x Abu Dhabi, UAETuesday 23 January 2018

Suspicious offer, mobile roaming and spouse visas

Have a problem? Been treated unfairly? Our consumer advocate is on the case for you.

I am a placement tutor for civil engineering programmes at Nottingham Trent University in England. I have a Malaysian student pursuing his bachelor's degree in civil engineering, and he has been offered employment for his one-year placement with a Chinese company on a construction project in Abu Dhabi. The salary offered to my student is Dh1,200 per month with the option to increase to Dh1,500 per month, after three months. This seems incredibly low, but so far I have not been able to find out what a reasonable salary would be in Abu Dhabi. My student has been told that accommodation is provided, but he will be sharing a room with a number of unspecified colleagues. He has also been told that his initial visa would be valid for 60 days, and then he would have to leave the country and re-enter to buy another visa. Any information or advice that you can provide would be appreciated.

PS Nottingham, UK Considering the standard of education that PS's student has achieved, and the fact he is a trainee civil engineer, the salary being offered is very low indeed. Therefore, I am concerned that he is actually being offered a position as a labourer, with commensurate benefits. It also appears that the company is expecting the student to come in on a tourist visa and then renew it himself by leaving the country. This standard of practice is illegal, as an employer should provide a proper residency visa and work permit. Employing someone without these certifications is against the law. The only alternative is for the employer to apply for a temporary work visa, known as a mission visa, but this is only available for a maximum of 180 days, so it is not appropriate in this situation. Due to the amount of issues and the significant fact that the company has not responded to inquiries, I would not recommend that PS's student accept the placement and I hope he will report the company to the Ministry of Labour for violating the law.

Do you know if I can use my Etisalat mobile phone in Europe? Is there anything that we need to do to be able to use the phones? MB Abu Dhabi If you have a contract phone with Etisalat then you will need to register for their roaming service. International roaming is automatically provided to all UAE nationals who have contracts with Etisalat, as well as to companies fully owned by UAE nationals. Non-UAE nationals and companies not fully owned by UAE nationals have to apply to use the service, and pay Dh2,000 as a security deposit. The deposit is refundable at the time of cancellation or disconnection of the international roaming service. Alternatively, it is possible to provide a bank or company guarantee at any Etisalat branch before using the service. A specific Etisalat application and a copy of your passport copy is required to sign up for the service. If you have a pre-paid (Wasel) phone then the service should be automatically available. In all cases, additional charges apply for both receiving and making calls and SMS's when outside of the UAE.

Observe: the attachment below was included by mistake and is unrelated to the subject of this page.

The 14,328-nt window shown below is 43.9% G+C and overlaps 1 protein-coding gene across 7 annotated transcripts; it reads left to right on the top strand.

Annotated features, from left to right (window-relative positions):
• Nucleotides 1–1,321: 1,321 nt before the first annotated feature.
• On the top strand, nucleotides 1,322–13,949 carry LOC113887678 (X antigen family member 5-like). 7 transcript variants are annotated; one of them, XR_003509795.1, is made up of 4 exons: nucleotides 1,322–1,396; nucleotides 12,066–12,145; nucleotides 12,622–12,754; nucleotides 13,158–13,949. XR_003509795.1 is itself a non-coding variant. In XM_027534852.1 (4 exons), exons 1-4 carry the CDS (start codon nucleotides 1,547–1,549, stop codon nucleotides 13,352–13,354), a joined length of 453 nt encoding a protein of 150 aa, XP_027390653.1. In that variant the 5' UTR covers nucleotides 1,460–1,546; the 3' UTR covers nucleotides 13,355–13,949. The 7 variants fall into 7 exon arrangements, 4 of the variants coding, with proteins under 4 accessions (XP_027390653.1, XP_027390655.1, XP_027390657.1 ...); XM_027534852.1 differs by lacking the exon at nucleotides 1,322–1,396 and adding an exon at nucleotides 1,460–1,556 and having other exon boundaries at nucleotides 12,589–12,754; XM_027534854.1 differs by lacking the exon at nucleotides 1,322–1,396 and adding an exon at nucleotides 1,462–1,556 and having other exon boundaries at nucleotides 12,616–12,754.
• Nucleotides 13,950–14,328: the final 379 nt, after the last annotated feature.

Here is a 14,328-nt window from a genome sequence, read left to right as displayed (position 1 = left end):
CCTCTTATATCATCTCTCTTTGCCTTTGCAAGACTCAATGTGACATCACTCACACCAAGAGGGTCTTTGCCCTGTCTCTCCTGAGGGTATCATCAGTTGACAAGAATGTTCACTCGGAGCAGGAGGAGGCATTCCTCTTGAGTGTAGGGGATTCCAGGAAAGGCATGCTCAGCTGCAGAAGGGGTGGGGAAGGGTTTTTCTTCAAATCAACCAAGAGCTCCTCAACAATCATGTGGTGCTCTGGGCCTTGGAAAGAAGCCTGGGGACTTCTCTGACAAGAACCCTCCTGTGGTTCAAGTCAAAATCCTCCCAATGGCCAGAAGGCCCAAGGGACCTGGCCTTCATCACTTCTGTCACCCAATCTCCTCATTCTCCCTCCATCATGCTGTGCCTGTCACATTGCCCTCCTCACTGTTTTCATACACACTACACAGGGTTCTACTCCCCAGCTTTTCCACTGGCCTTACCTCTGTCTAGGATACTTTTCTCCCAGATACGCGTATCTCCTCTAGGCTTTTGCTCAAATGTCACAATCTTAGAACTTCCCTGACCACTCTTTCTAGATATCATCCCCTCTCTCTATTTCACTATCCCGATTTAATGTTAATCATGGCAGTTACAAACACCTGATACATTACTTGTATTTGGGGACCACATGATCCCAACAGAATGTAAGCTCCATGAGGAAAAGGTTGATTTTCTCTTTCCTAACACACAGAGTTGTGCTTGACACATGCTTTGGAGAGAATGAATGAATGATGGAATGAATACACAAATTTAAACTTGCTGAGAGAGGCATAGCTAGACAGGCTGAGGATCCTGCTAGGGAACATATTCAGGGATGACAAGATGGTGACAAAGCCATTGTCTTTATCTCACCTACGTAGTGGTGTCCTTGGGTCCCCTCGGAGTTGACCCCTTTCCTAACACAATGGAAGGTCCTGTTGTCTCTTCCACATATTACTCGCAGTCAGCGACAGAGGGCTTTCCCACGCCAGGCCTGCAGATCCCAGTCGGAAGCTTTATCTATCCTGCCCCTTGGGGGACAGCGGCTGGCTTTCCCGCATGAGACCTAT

I am a British resident in the UAE. My father who lives in the UK, wants to give sums of money to my son, but I think that my father may be limited as to what he can transfer over here by UK tax rules. Can you shed some light on this? I do not want my father to lose any money helping us out. GF Dubai If your father makes a significant gift to your son and dies within the next seven years, the amount gifted is likely to be subject to UK tax on a sliding scale, as this would be deemed a potentially exempt transfer. All UK residents have annual exemptions where the amounts gifted are outside of the UK inheritance tax limit. There is a standard annual exemption of £3,000 (Dh17,900), plus unlimited small gifts (for different recipients) of £250 (Dh1,500). Individuals may also make gifts when someone marries without any tax implication.

My husband and I have been in Dubai for some time, but as we were both employed, we are on individual residence visas. My husband was recently made redundant and, due to his profession, it appears that it could be some time before he will have another job. I'd like to know if it is possible for me to sponsor him, as I understand that wives can sponsor their husbands, but only in specific circumstances.

CG Dubai For many years it has been possible for wives to sponsor their husbands if the woman is in certain professions, such as doctor, lawyer, engineer or teacher, with a minimum monthly salary of Dh10,000. There appears to be more flexibility for people working in certain free zones such as the Dubai International Financial Centre, but upon checking with Dubai Naturalization & Residency Department (DNRD) it seems that the standard rules are being relaxed in certain circumstances, although no new rules have been published. I understand that the woman must be educated to degree level and have a salary in excess of Dh10,000, although the higher the salary is, the better. Each case is decided on merit, so anyone who wants to do this would be advised to contact DNRD to inquire about their situation, although the company PRO should be able to assist. You will need to provide the DNRD with a letter from your employer confirming your salary and contract details, attested degree certificate and marriage certificate, as well as both passports. The rules vary slightly between emirates.

Keren Bobker is an independent financial adviser with Holborn Assets in Dubai. She can be reached at keren@holbornassets.com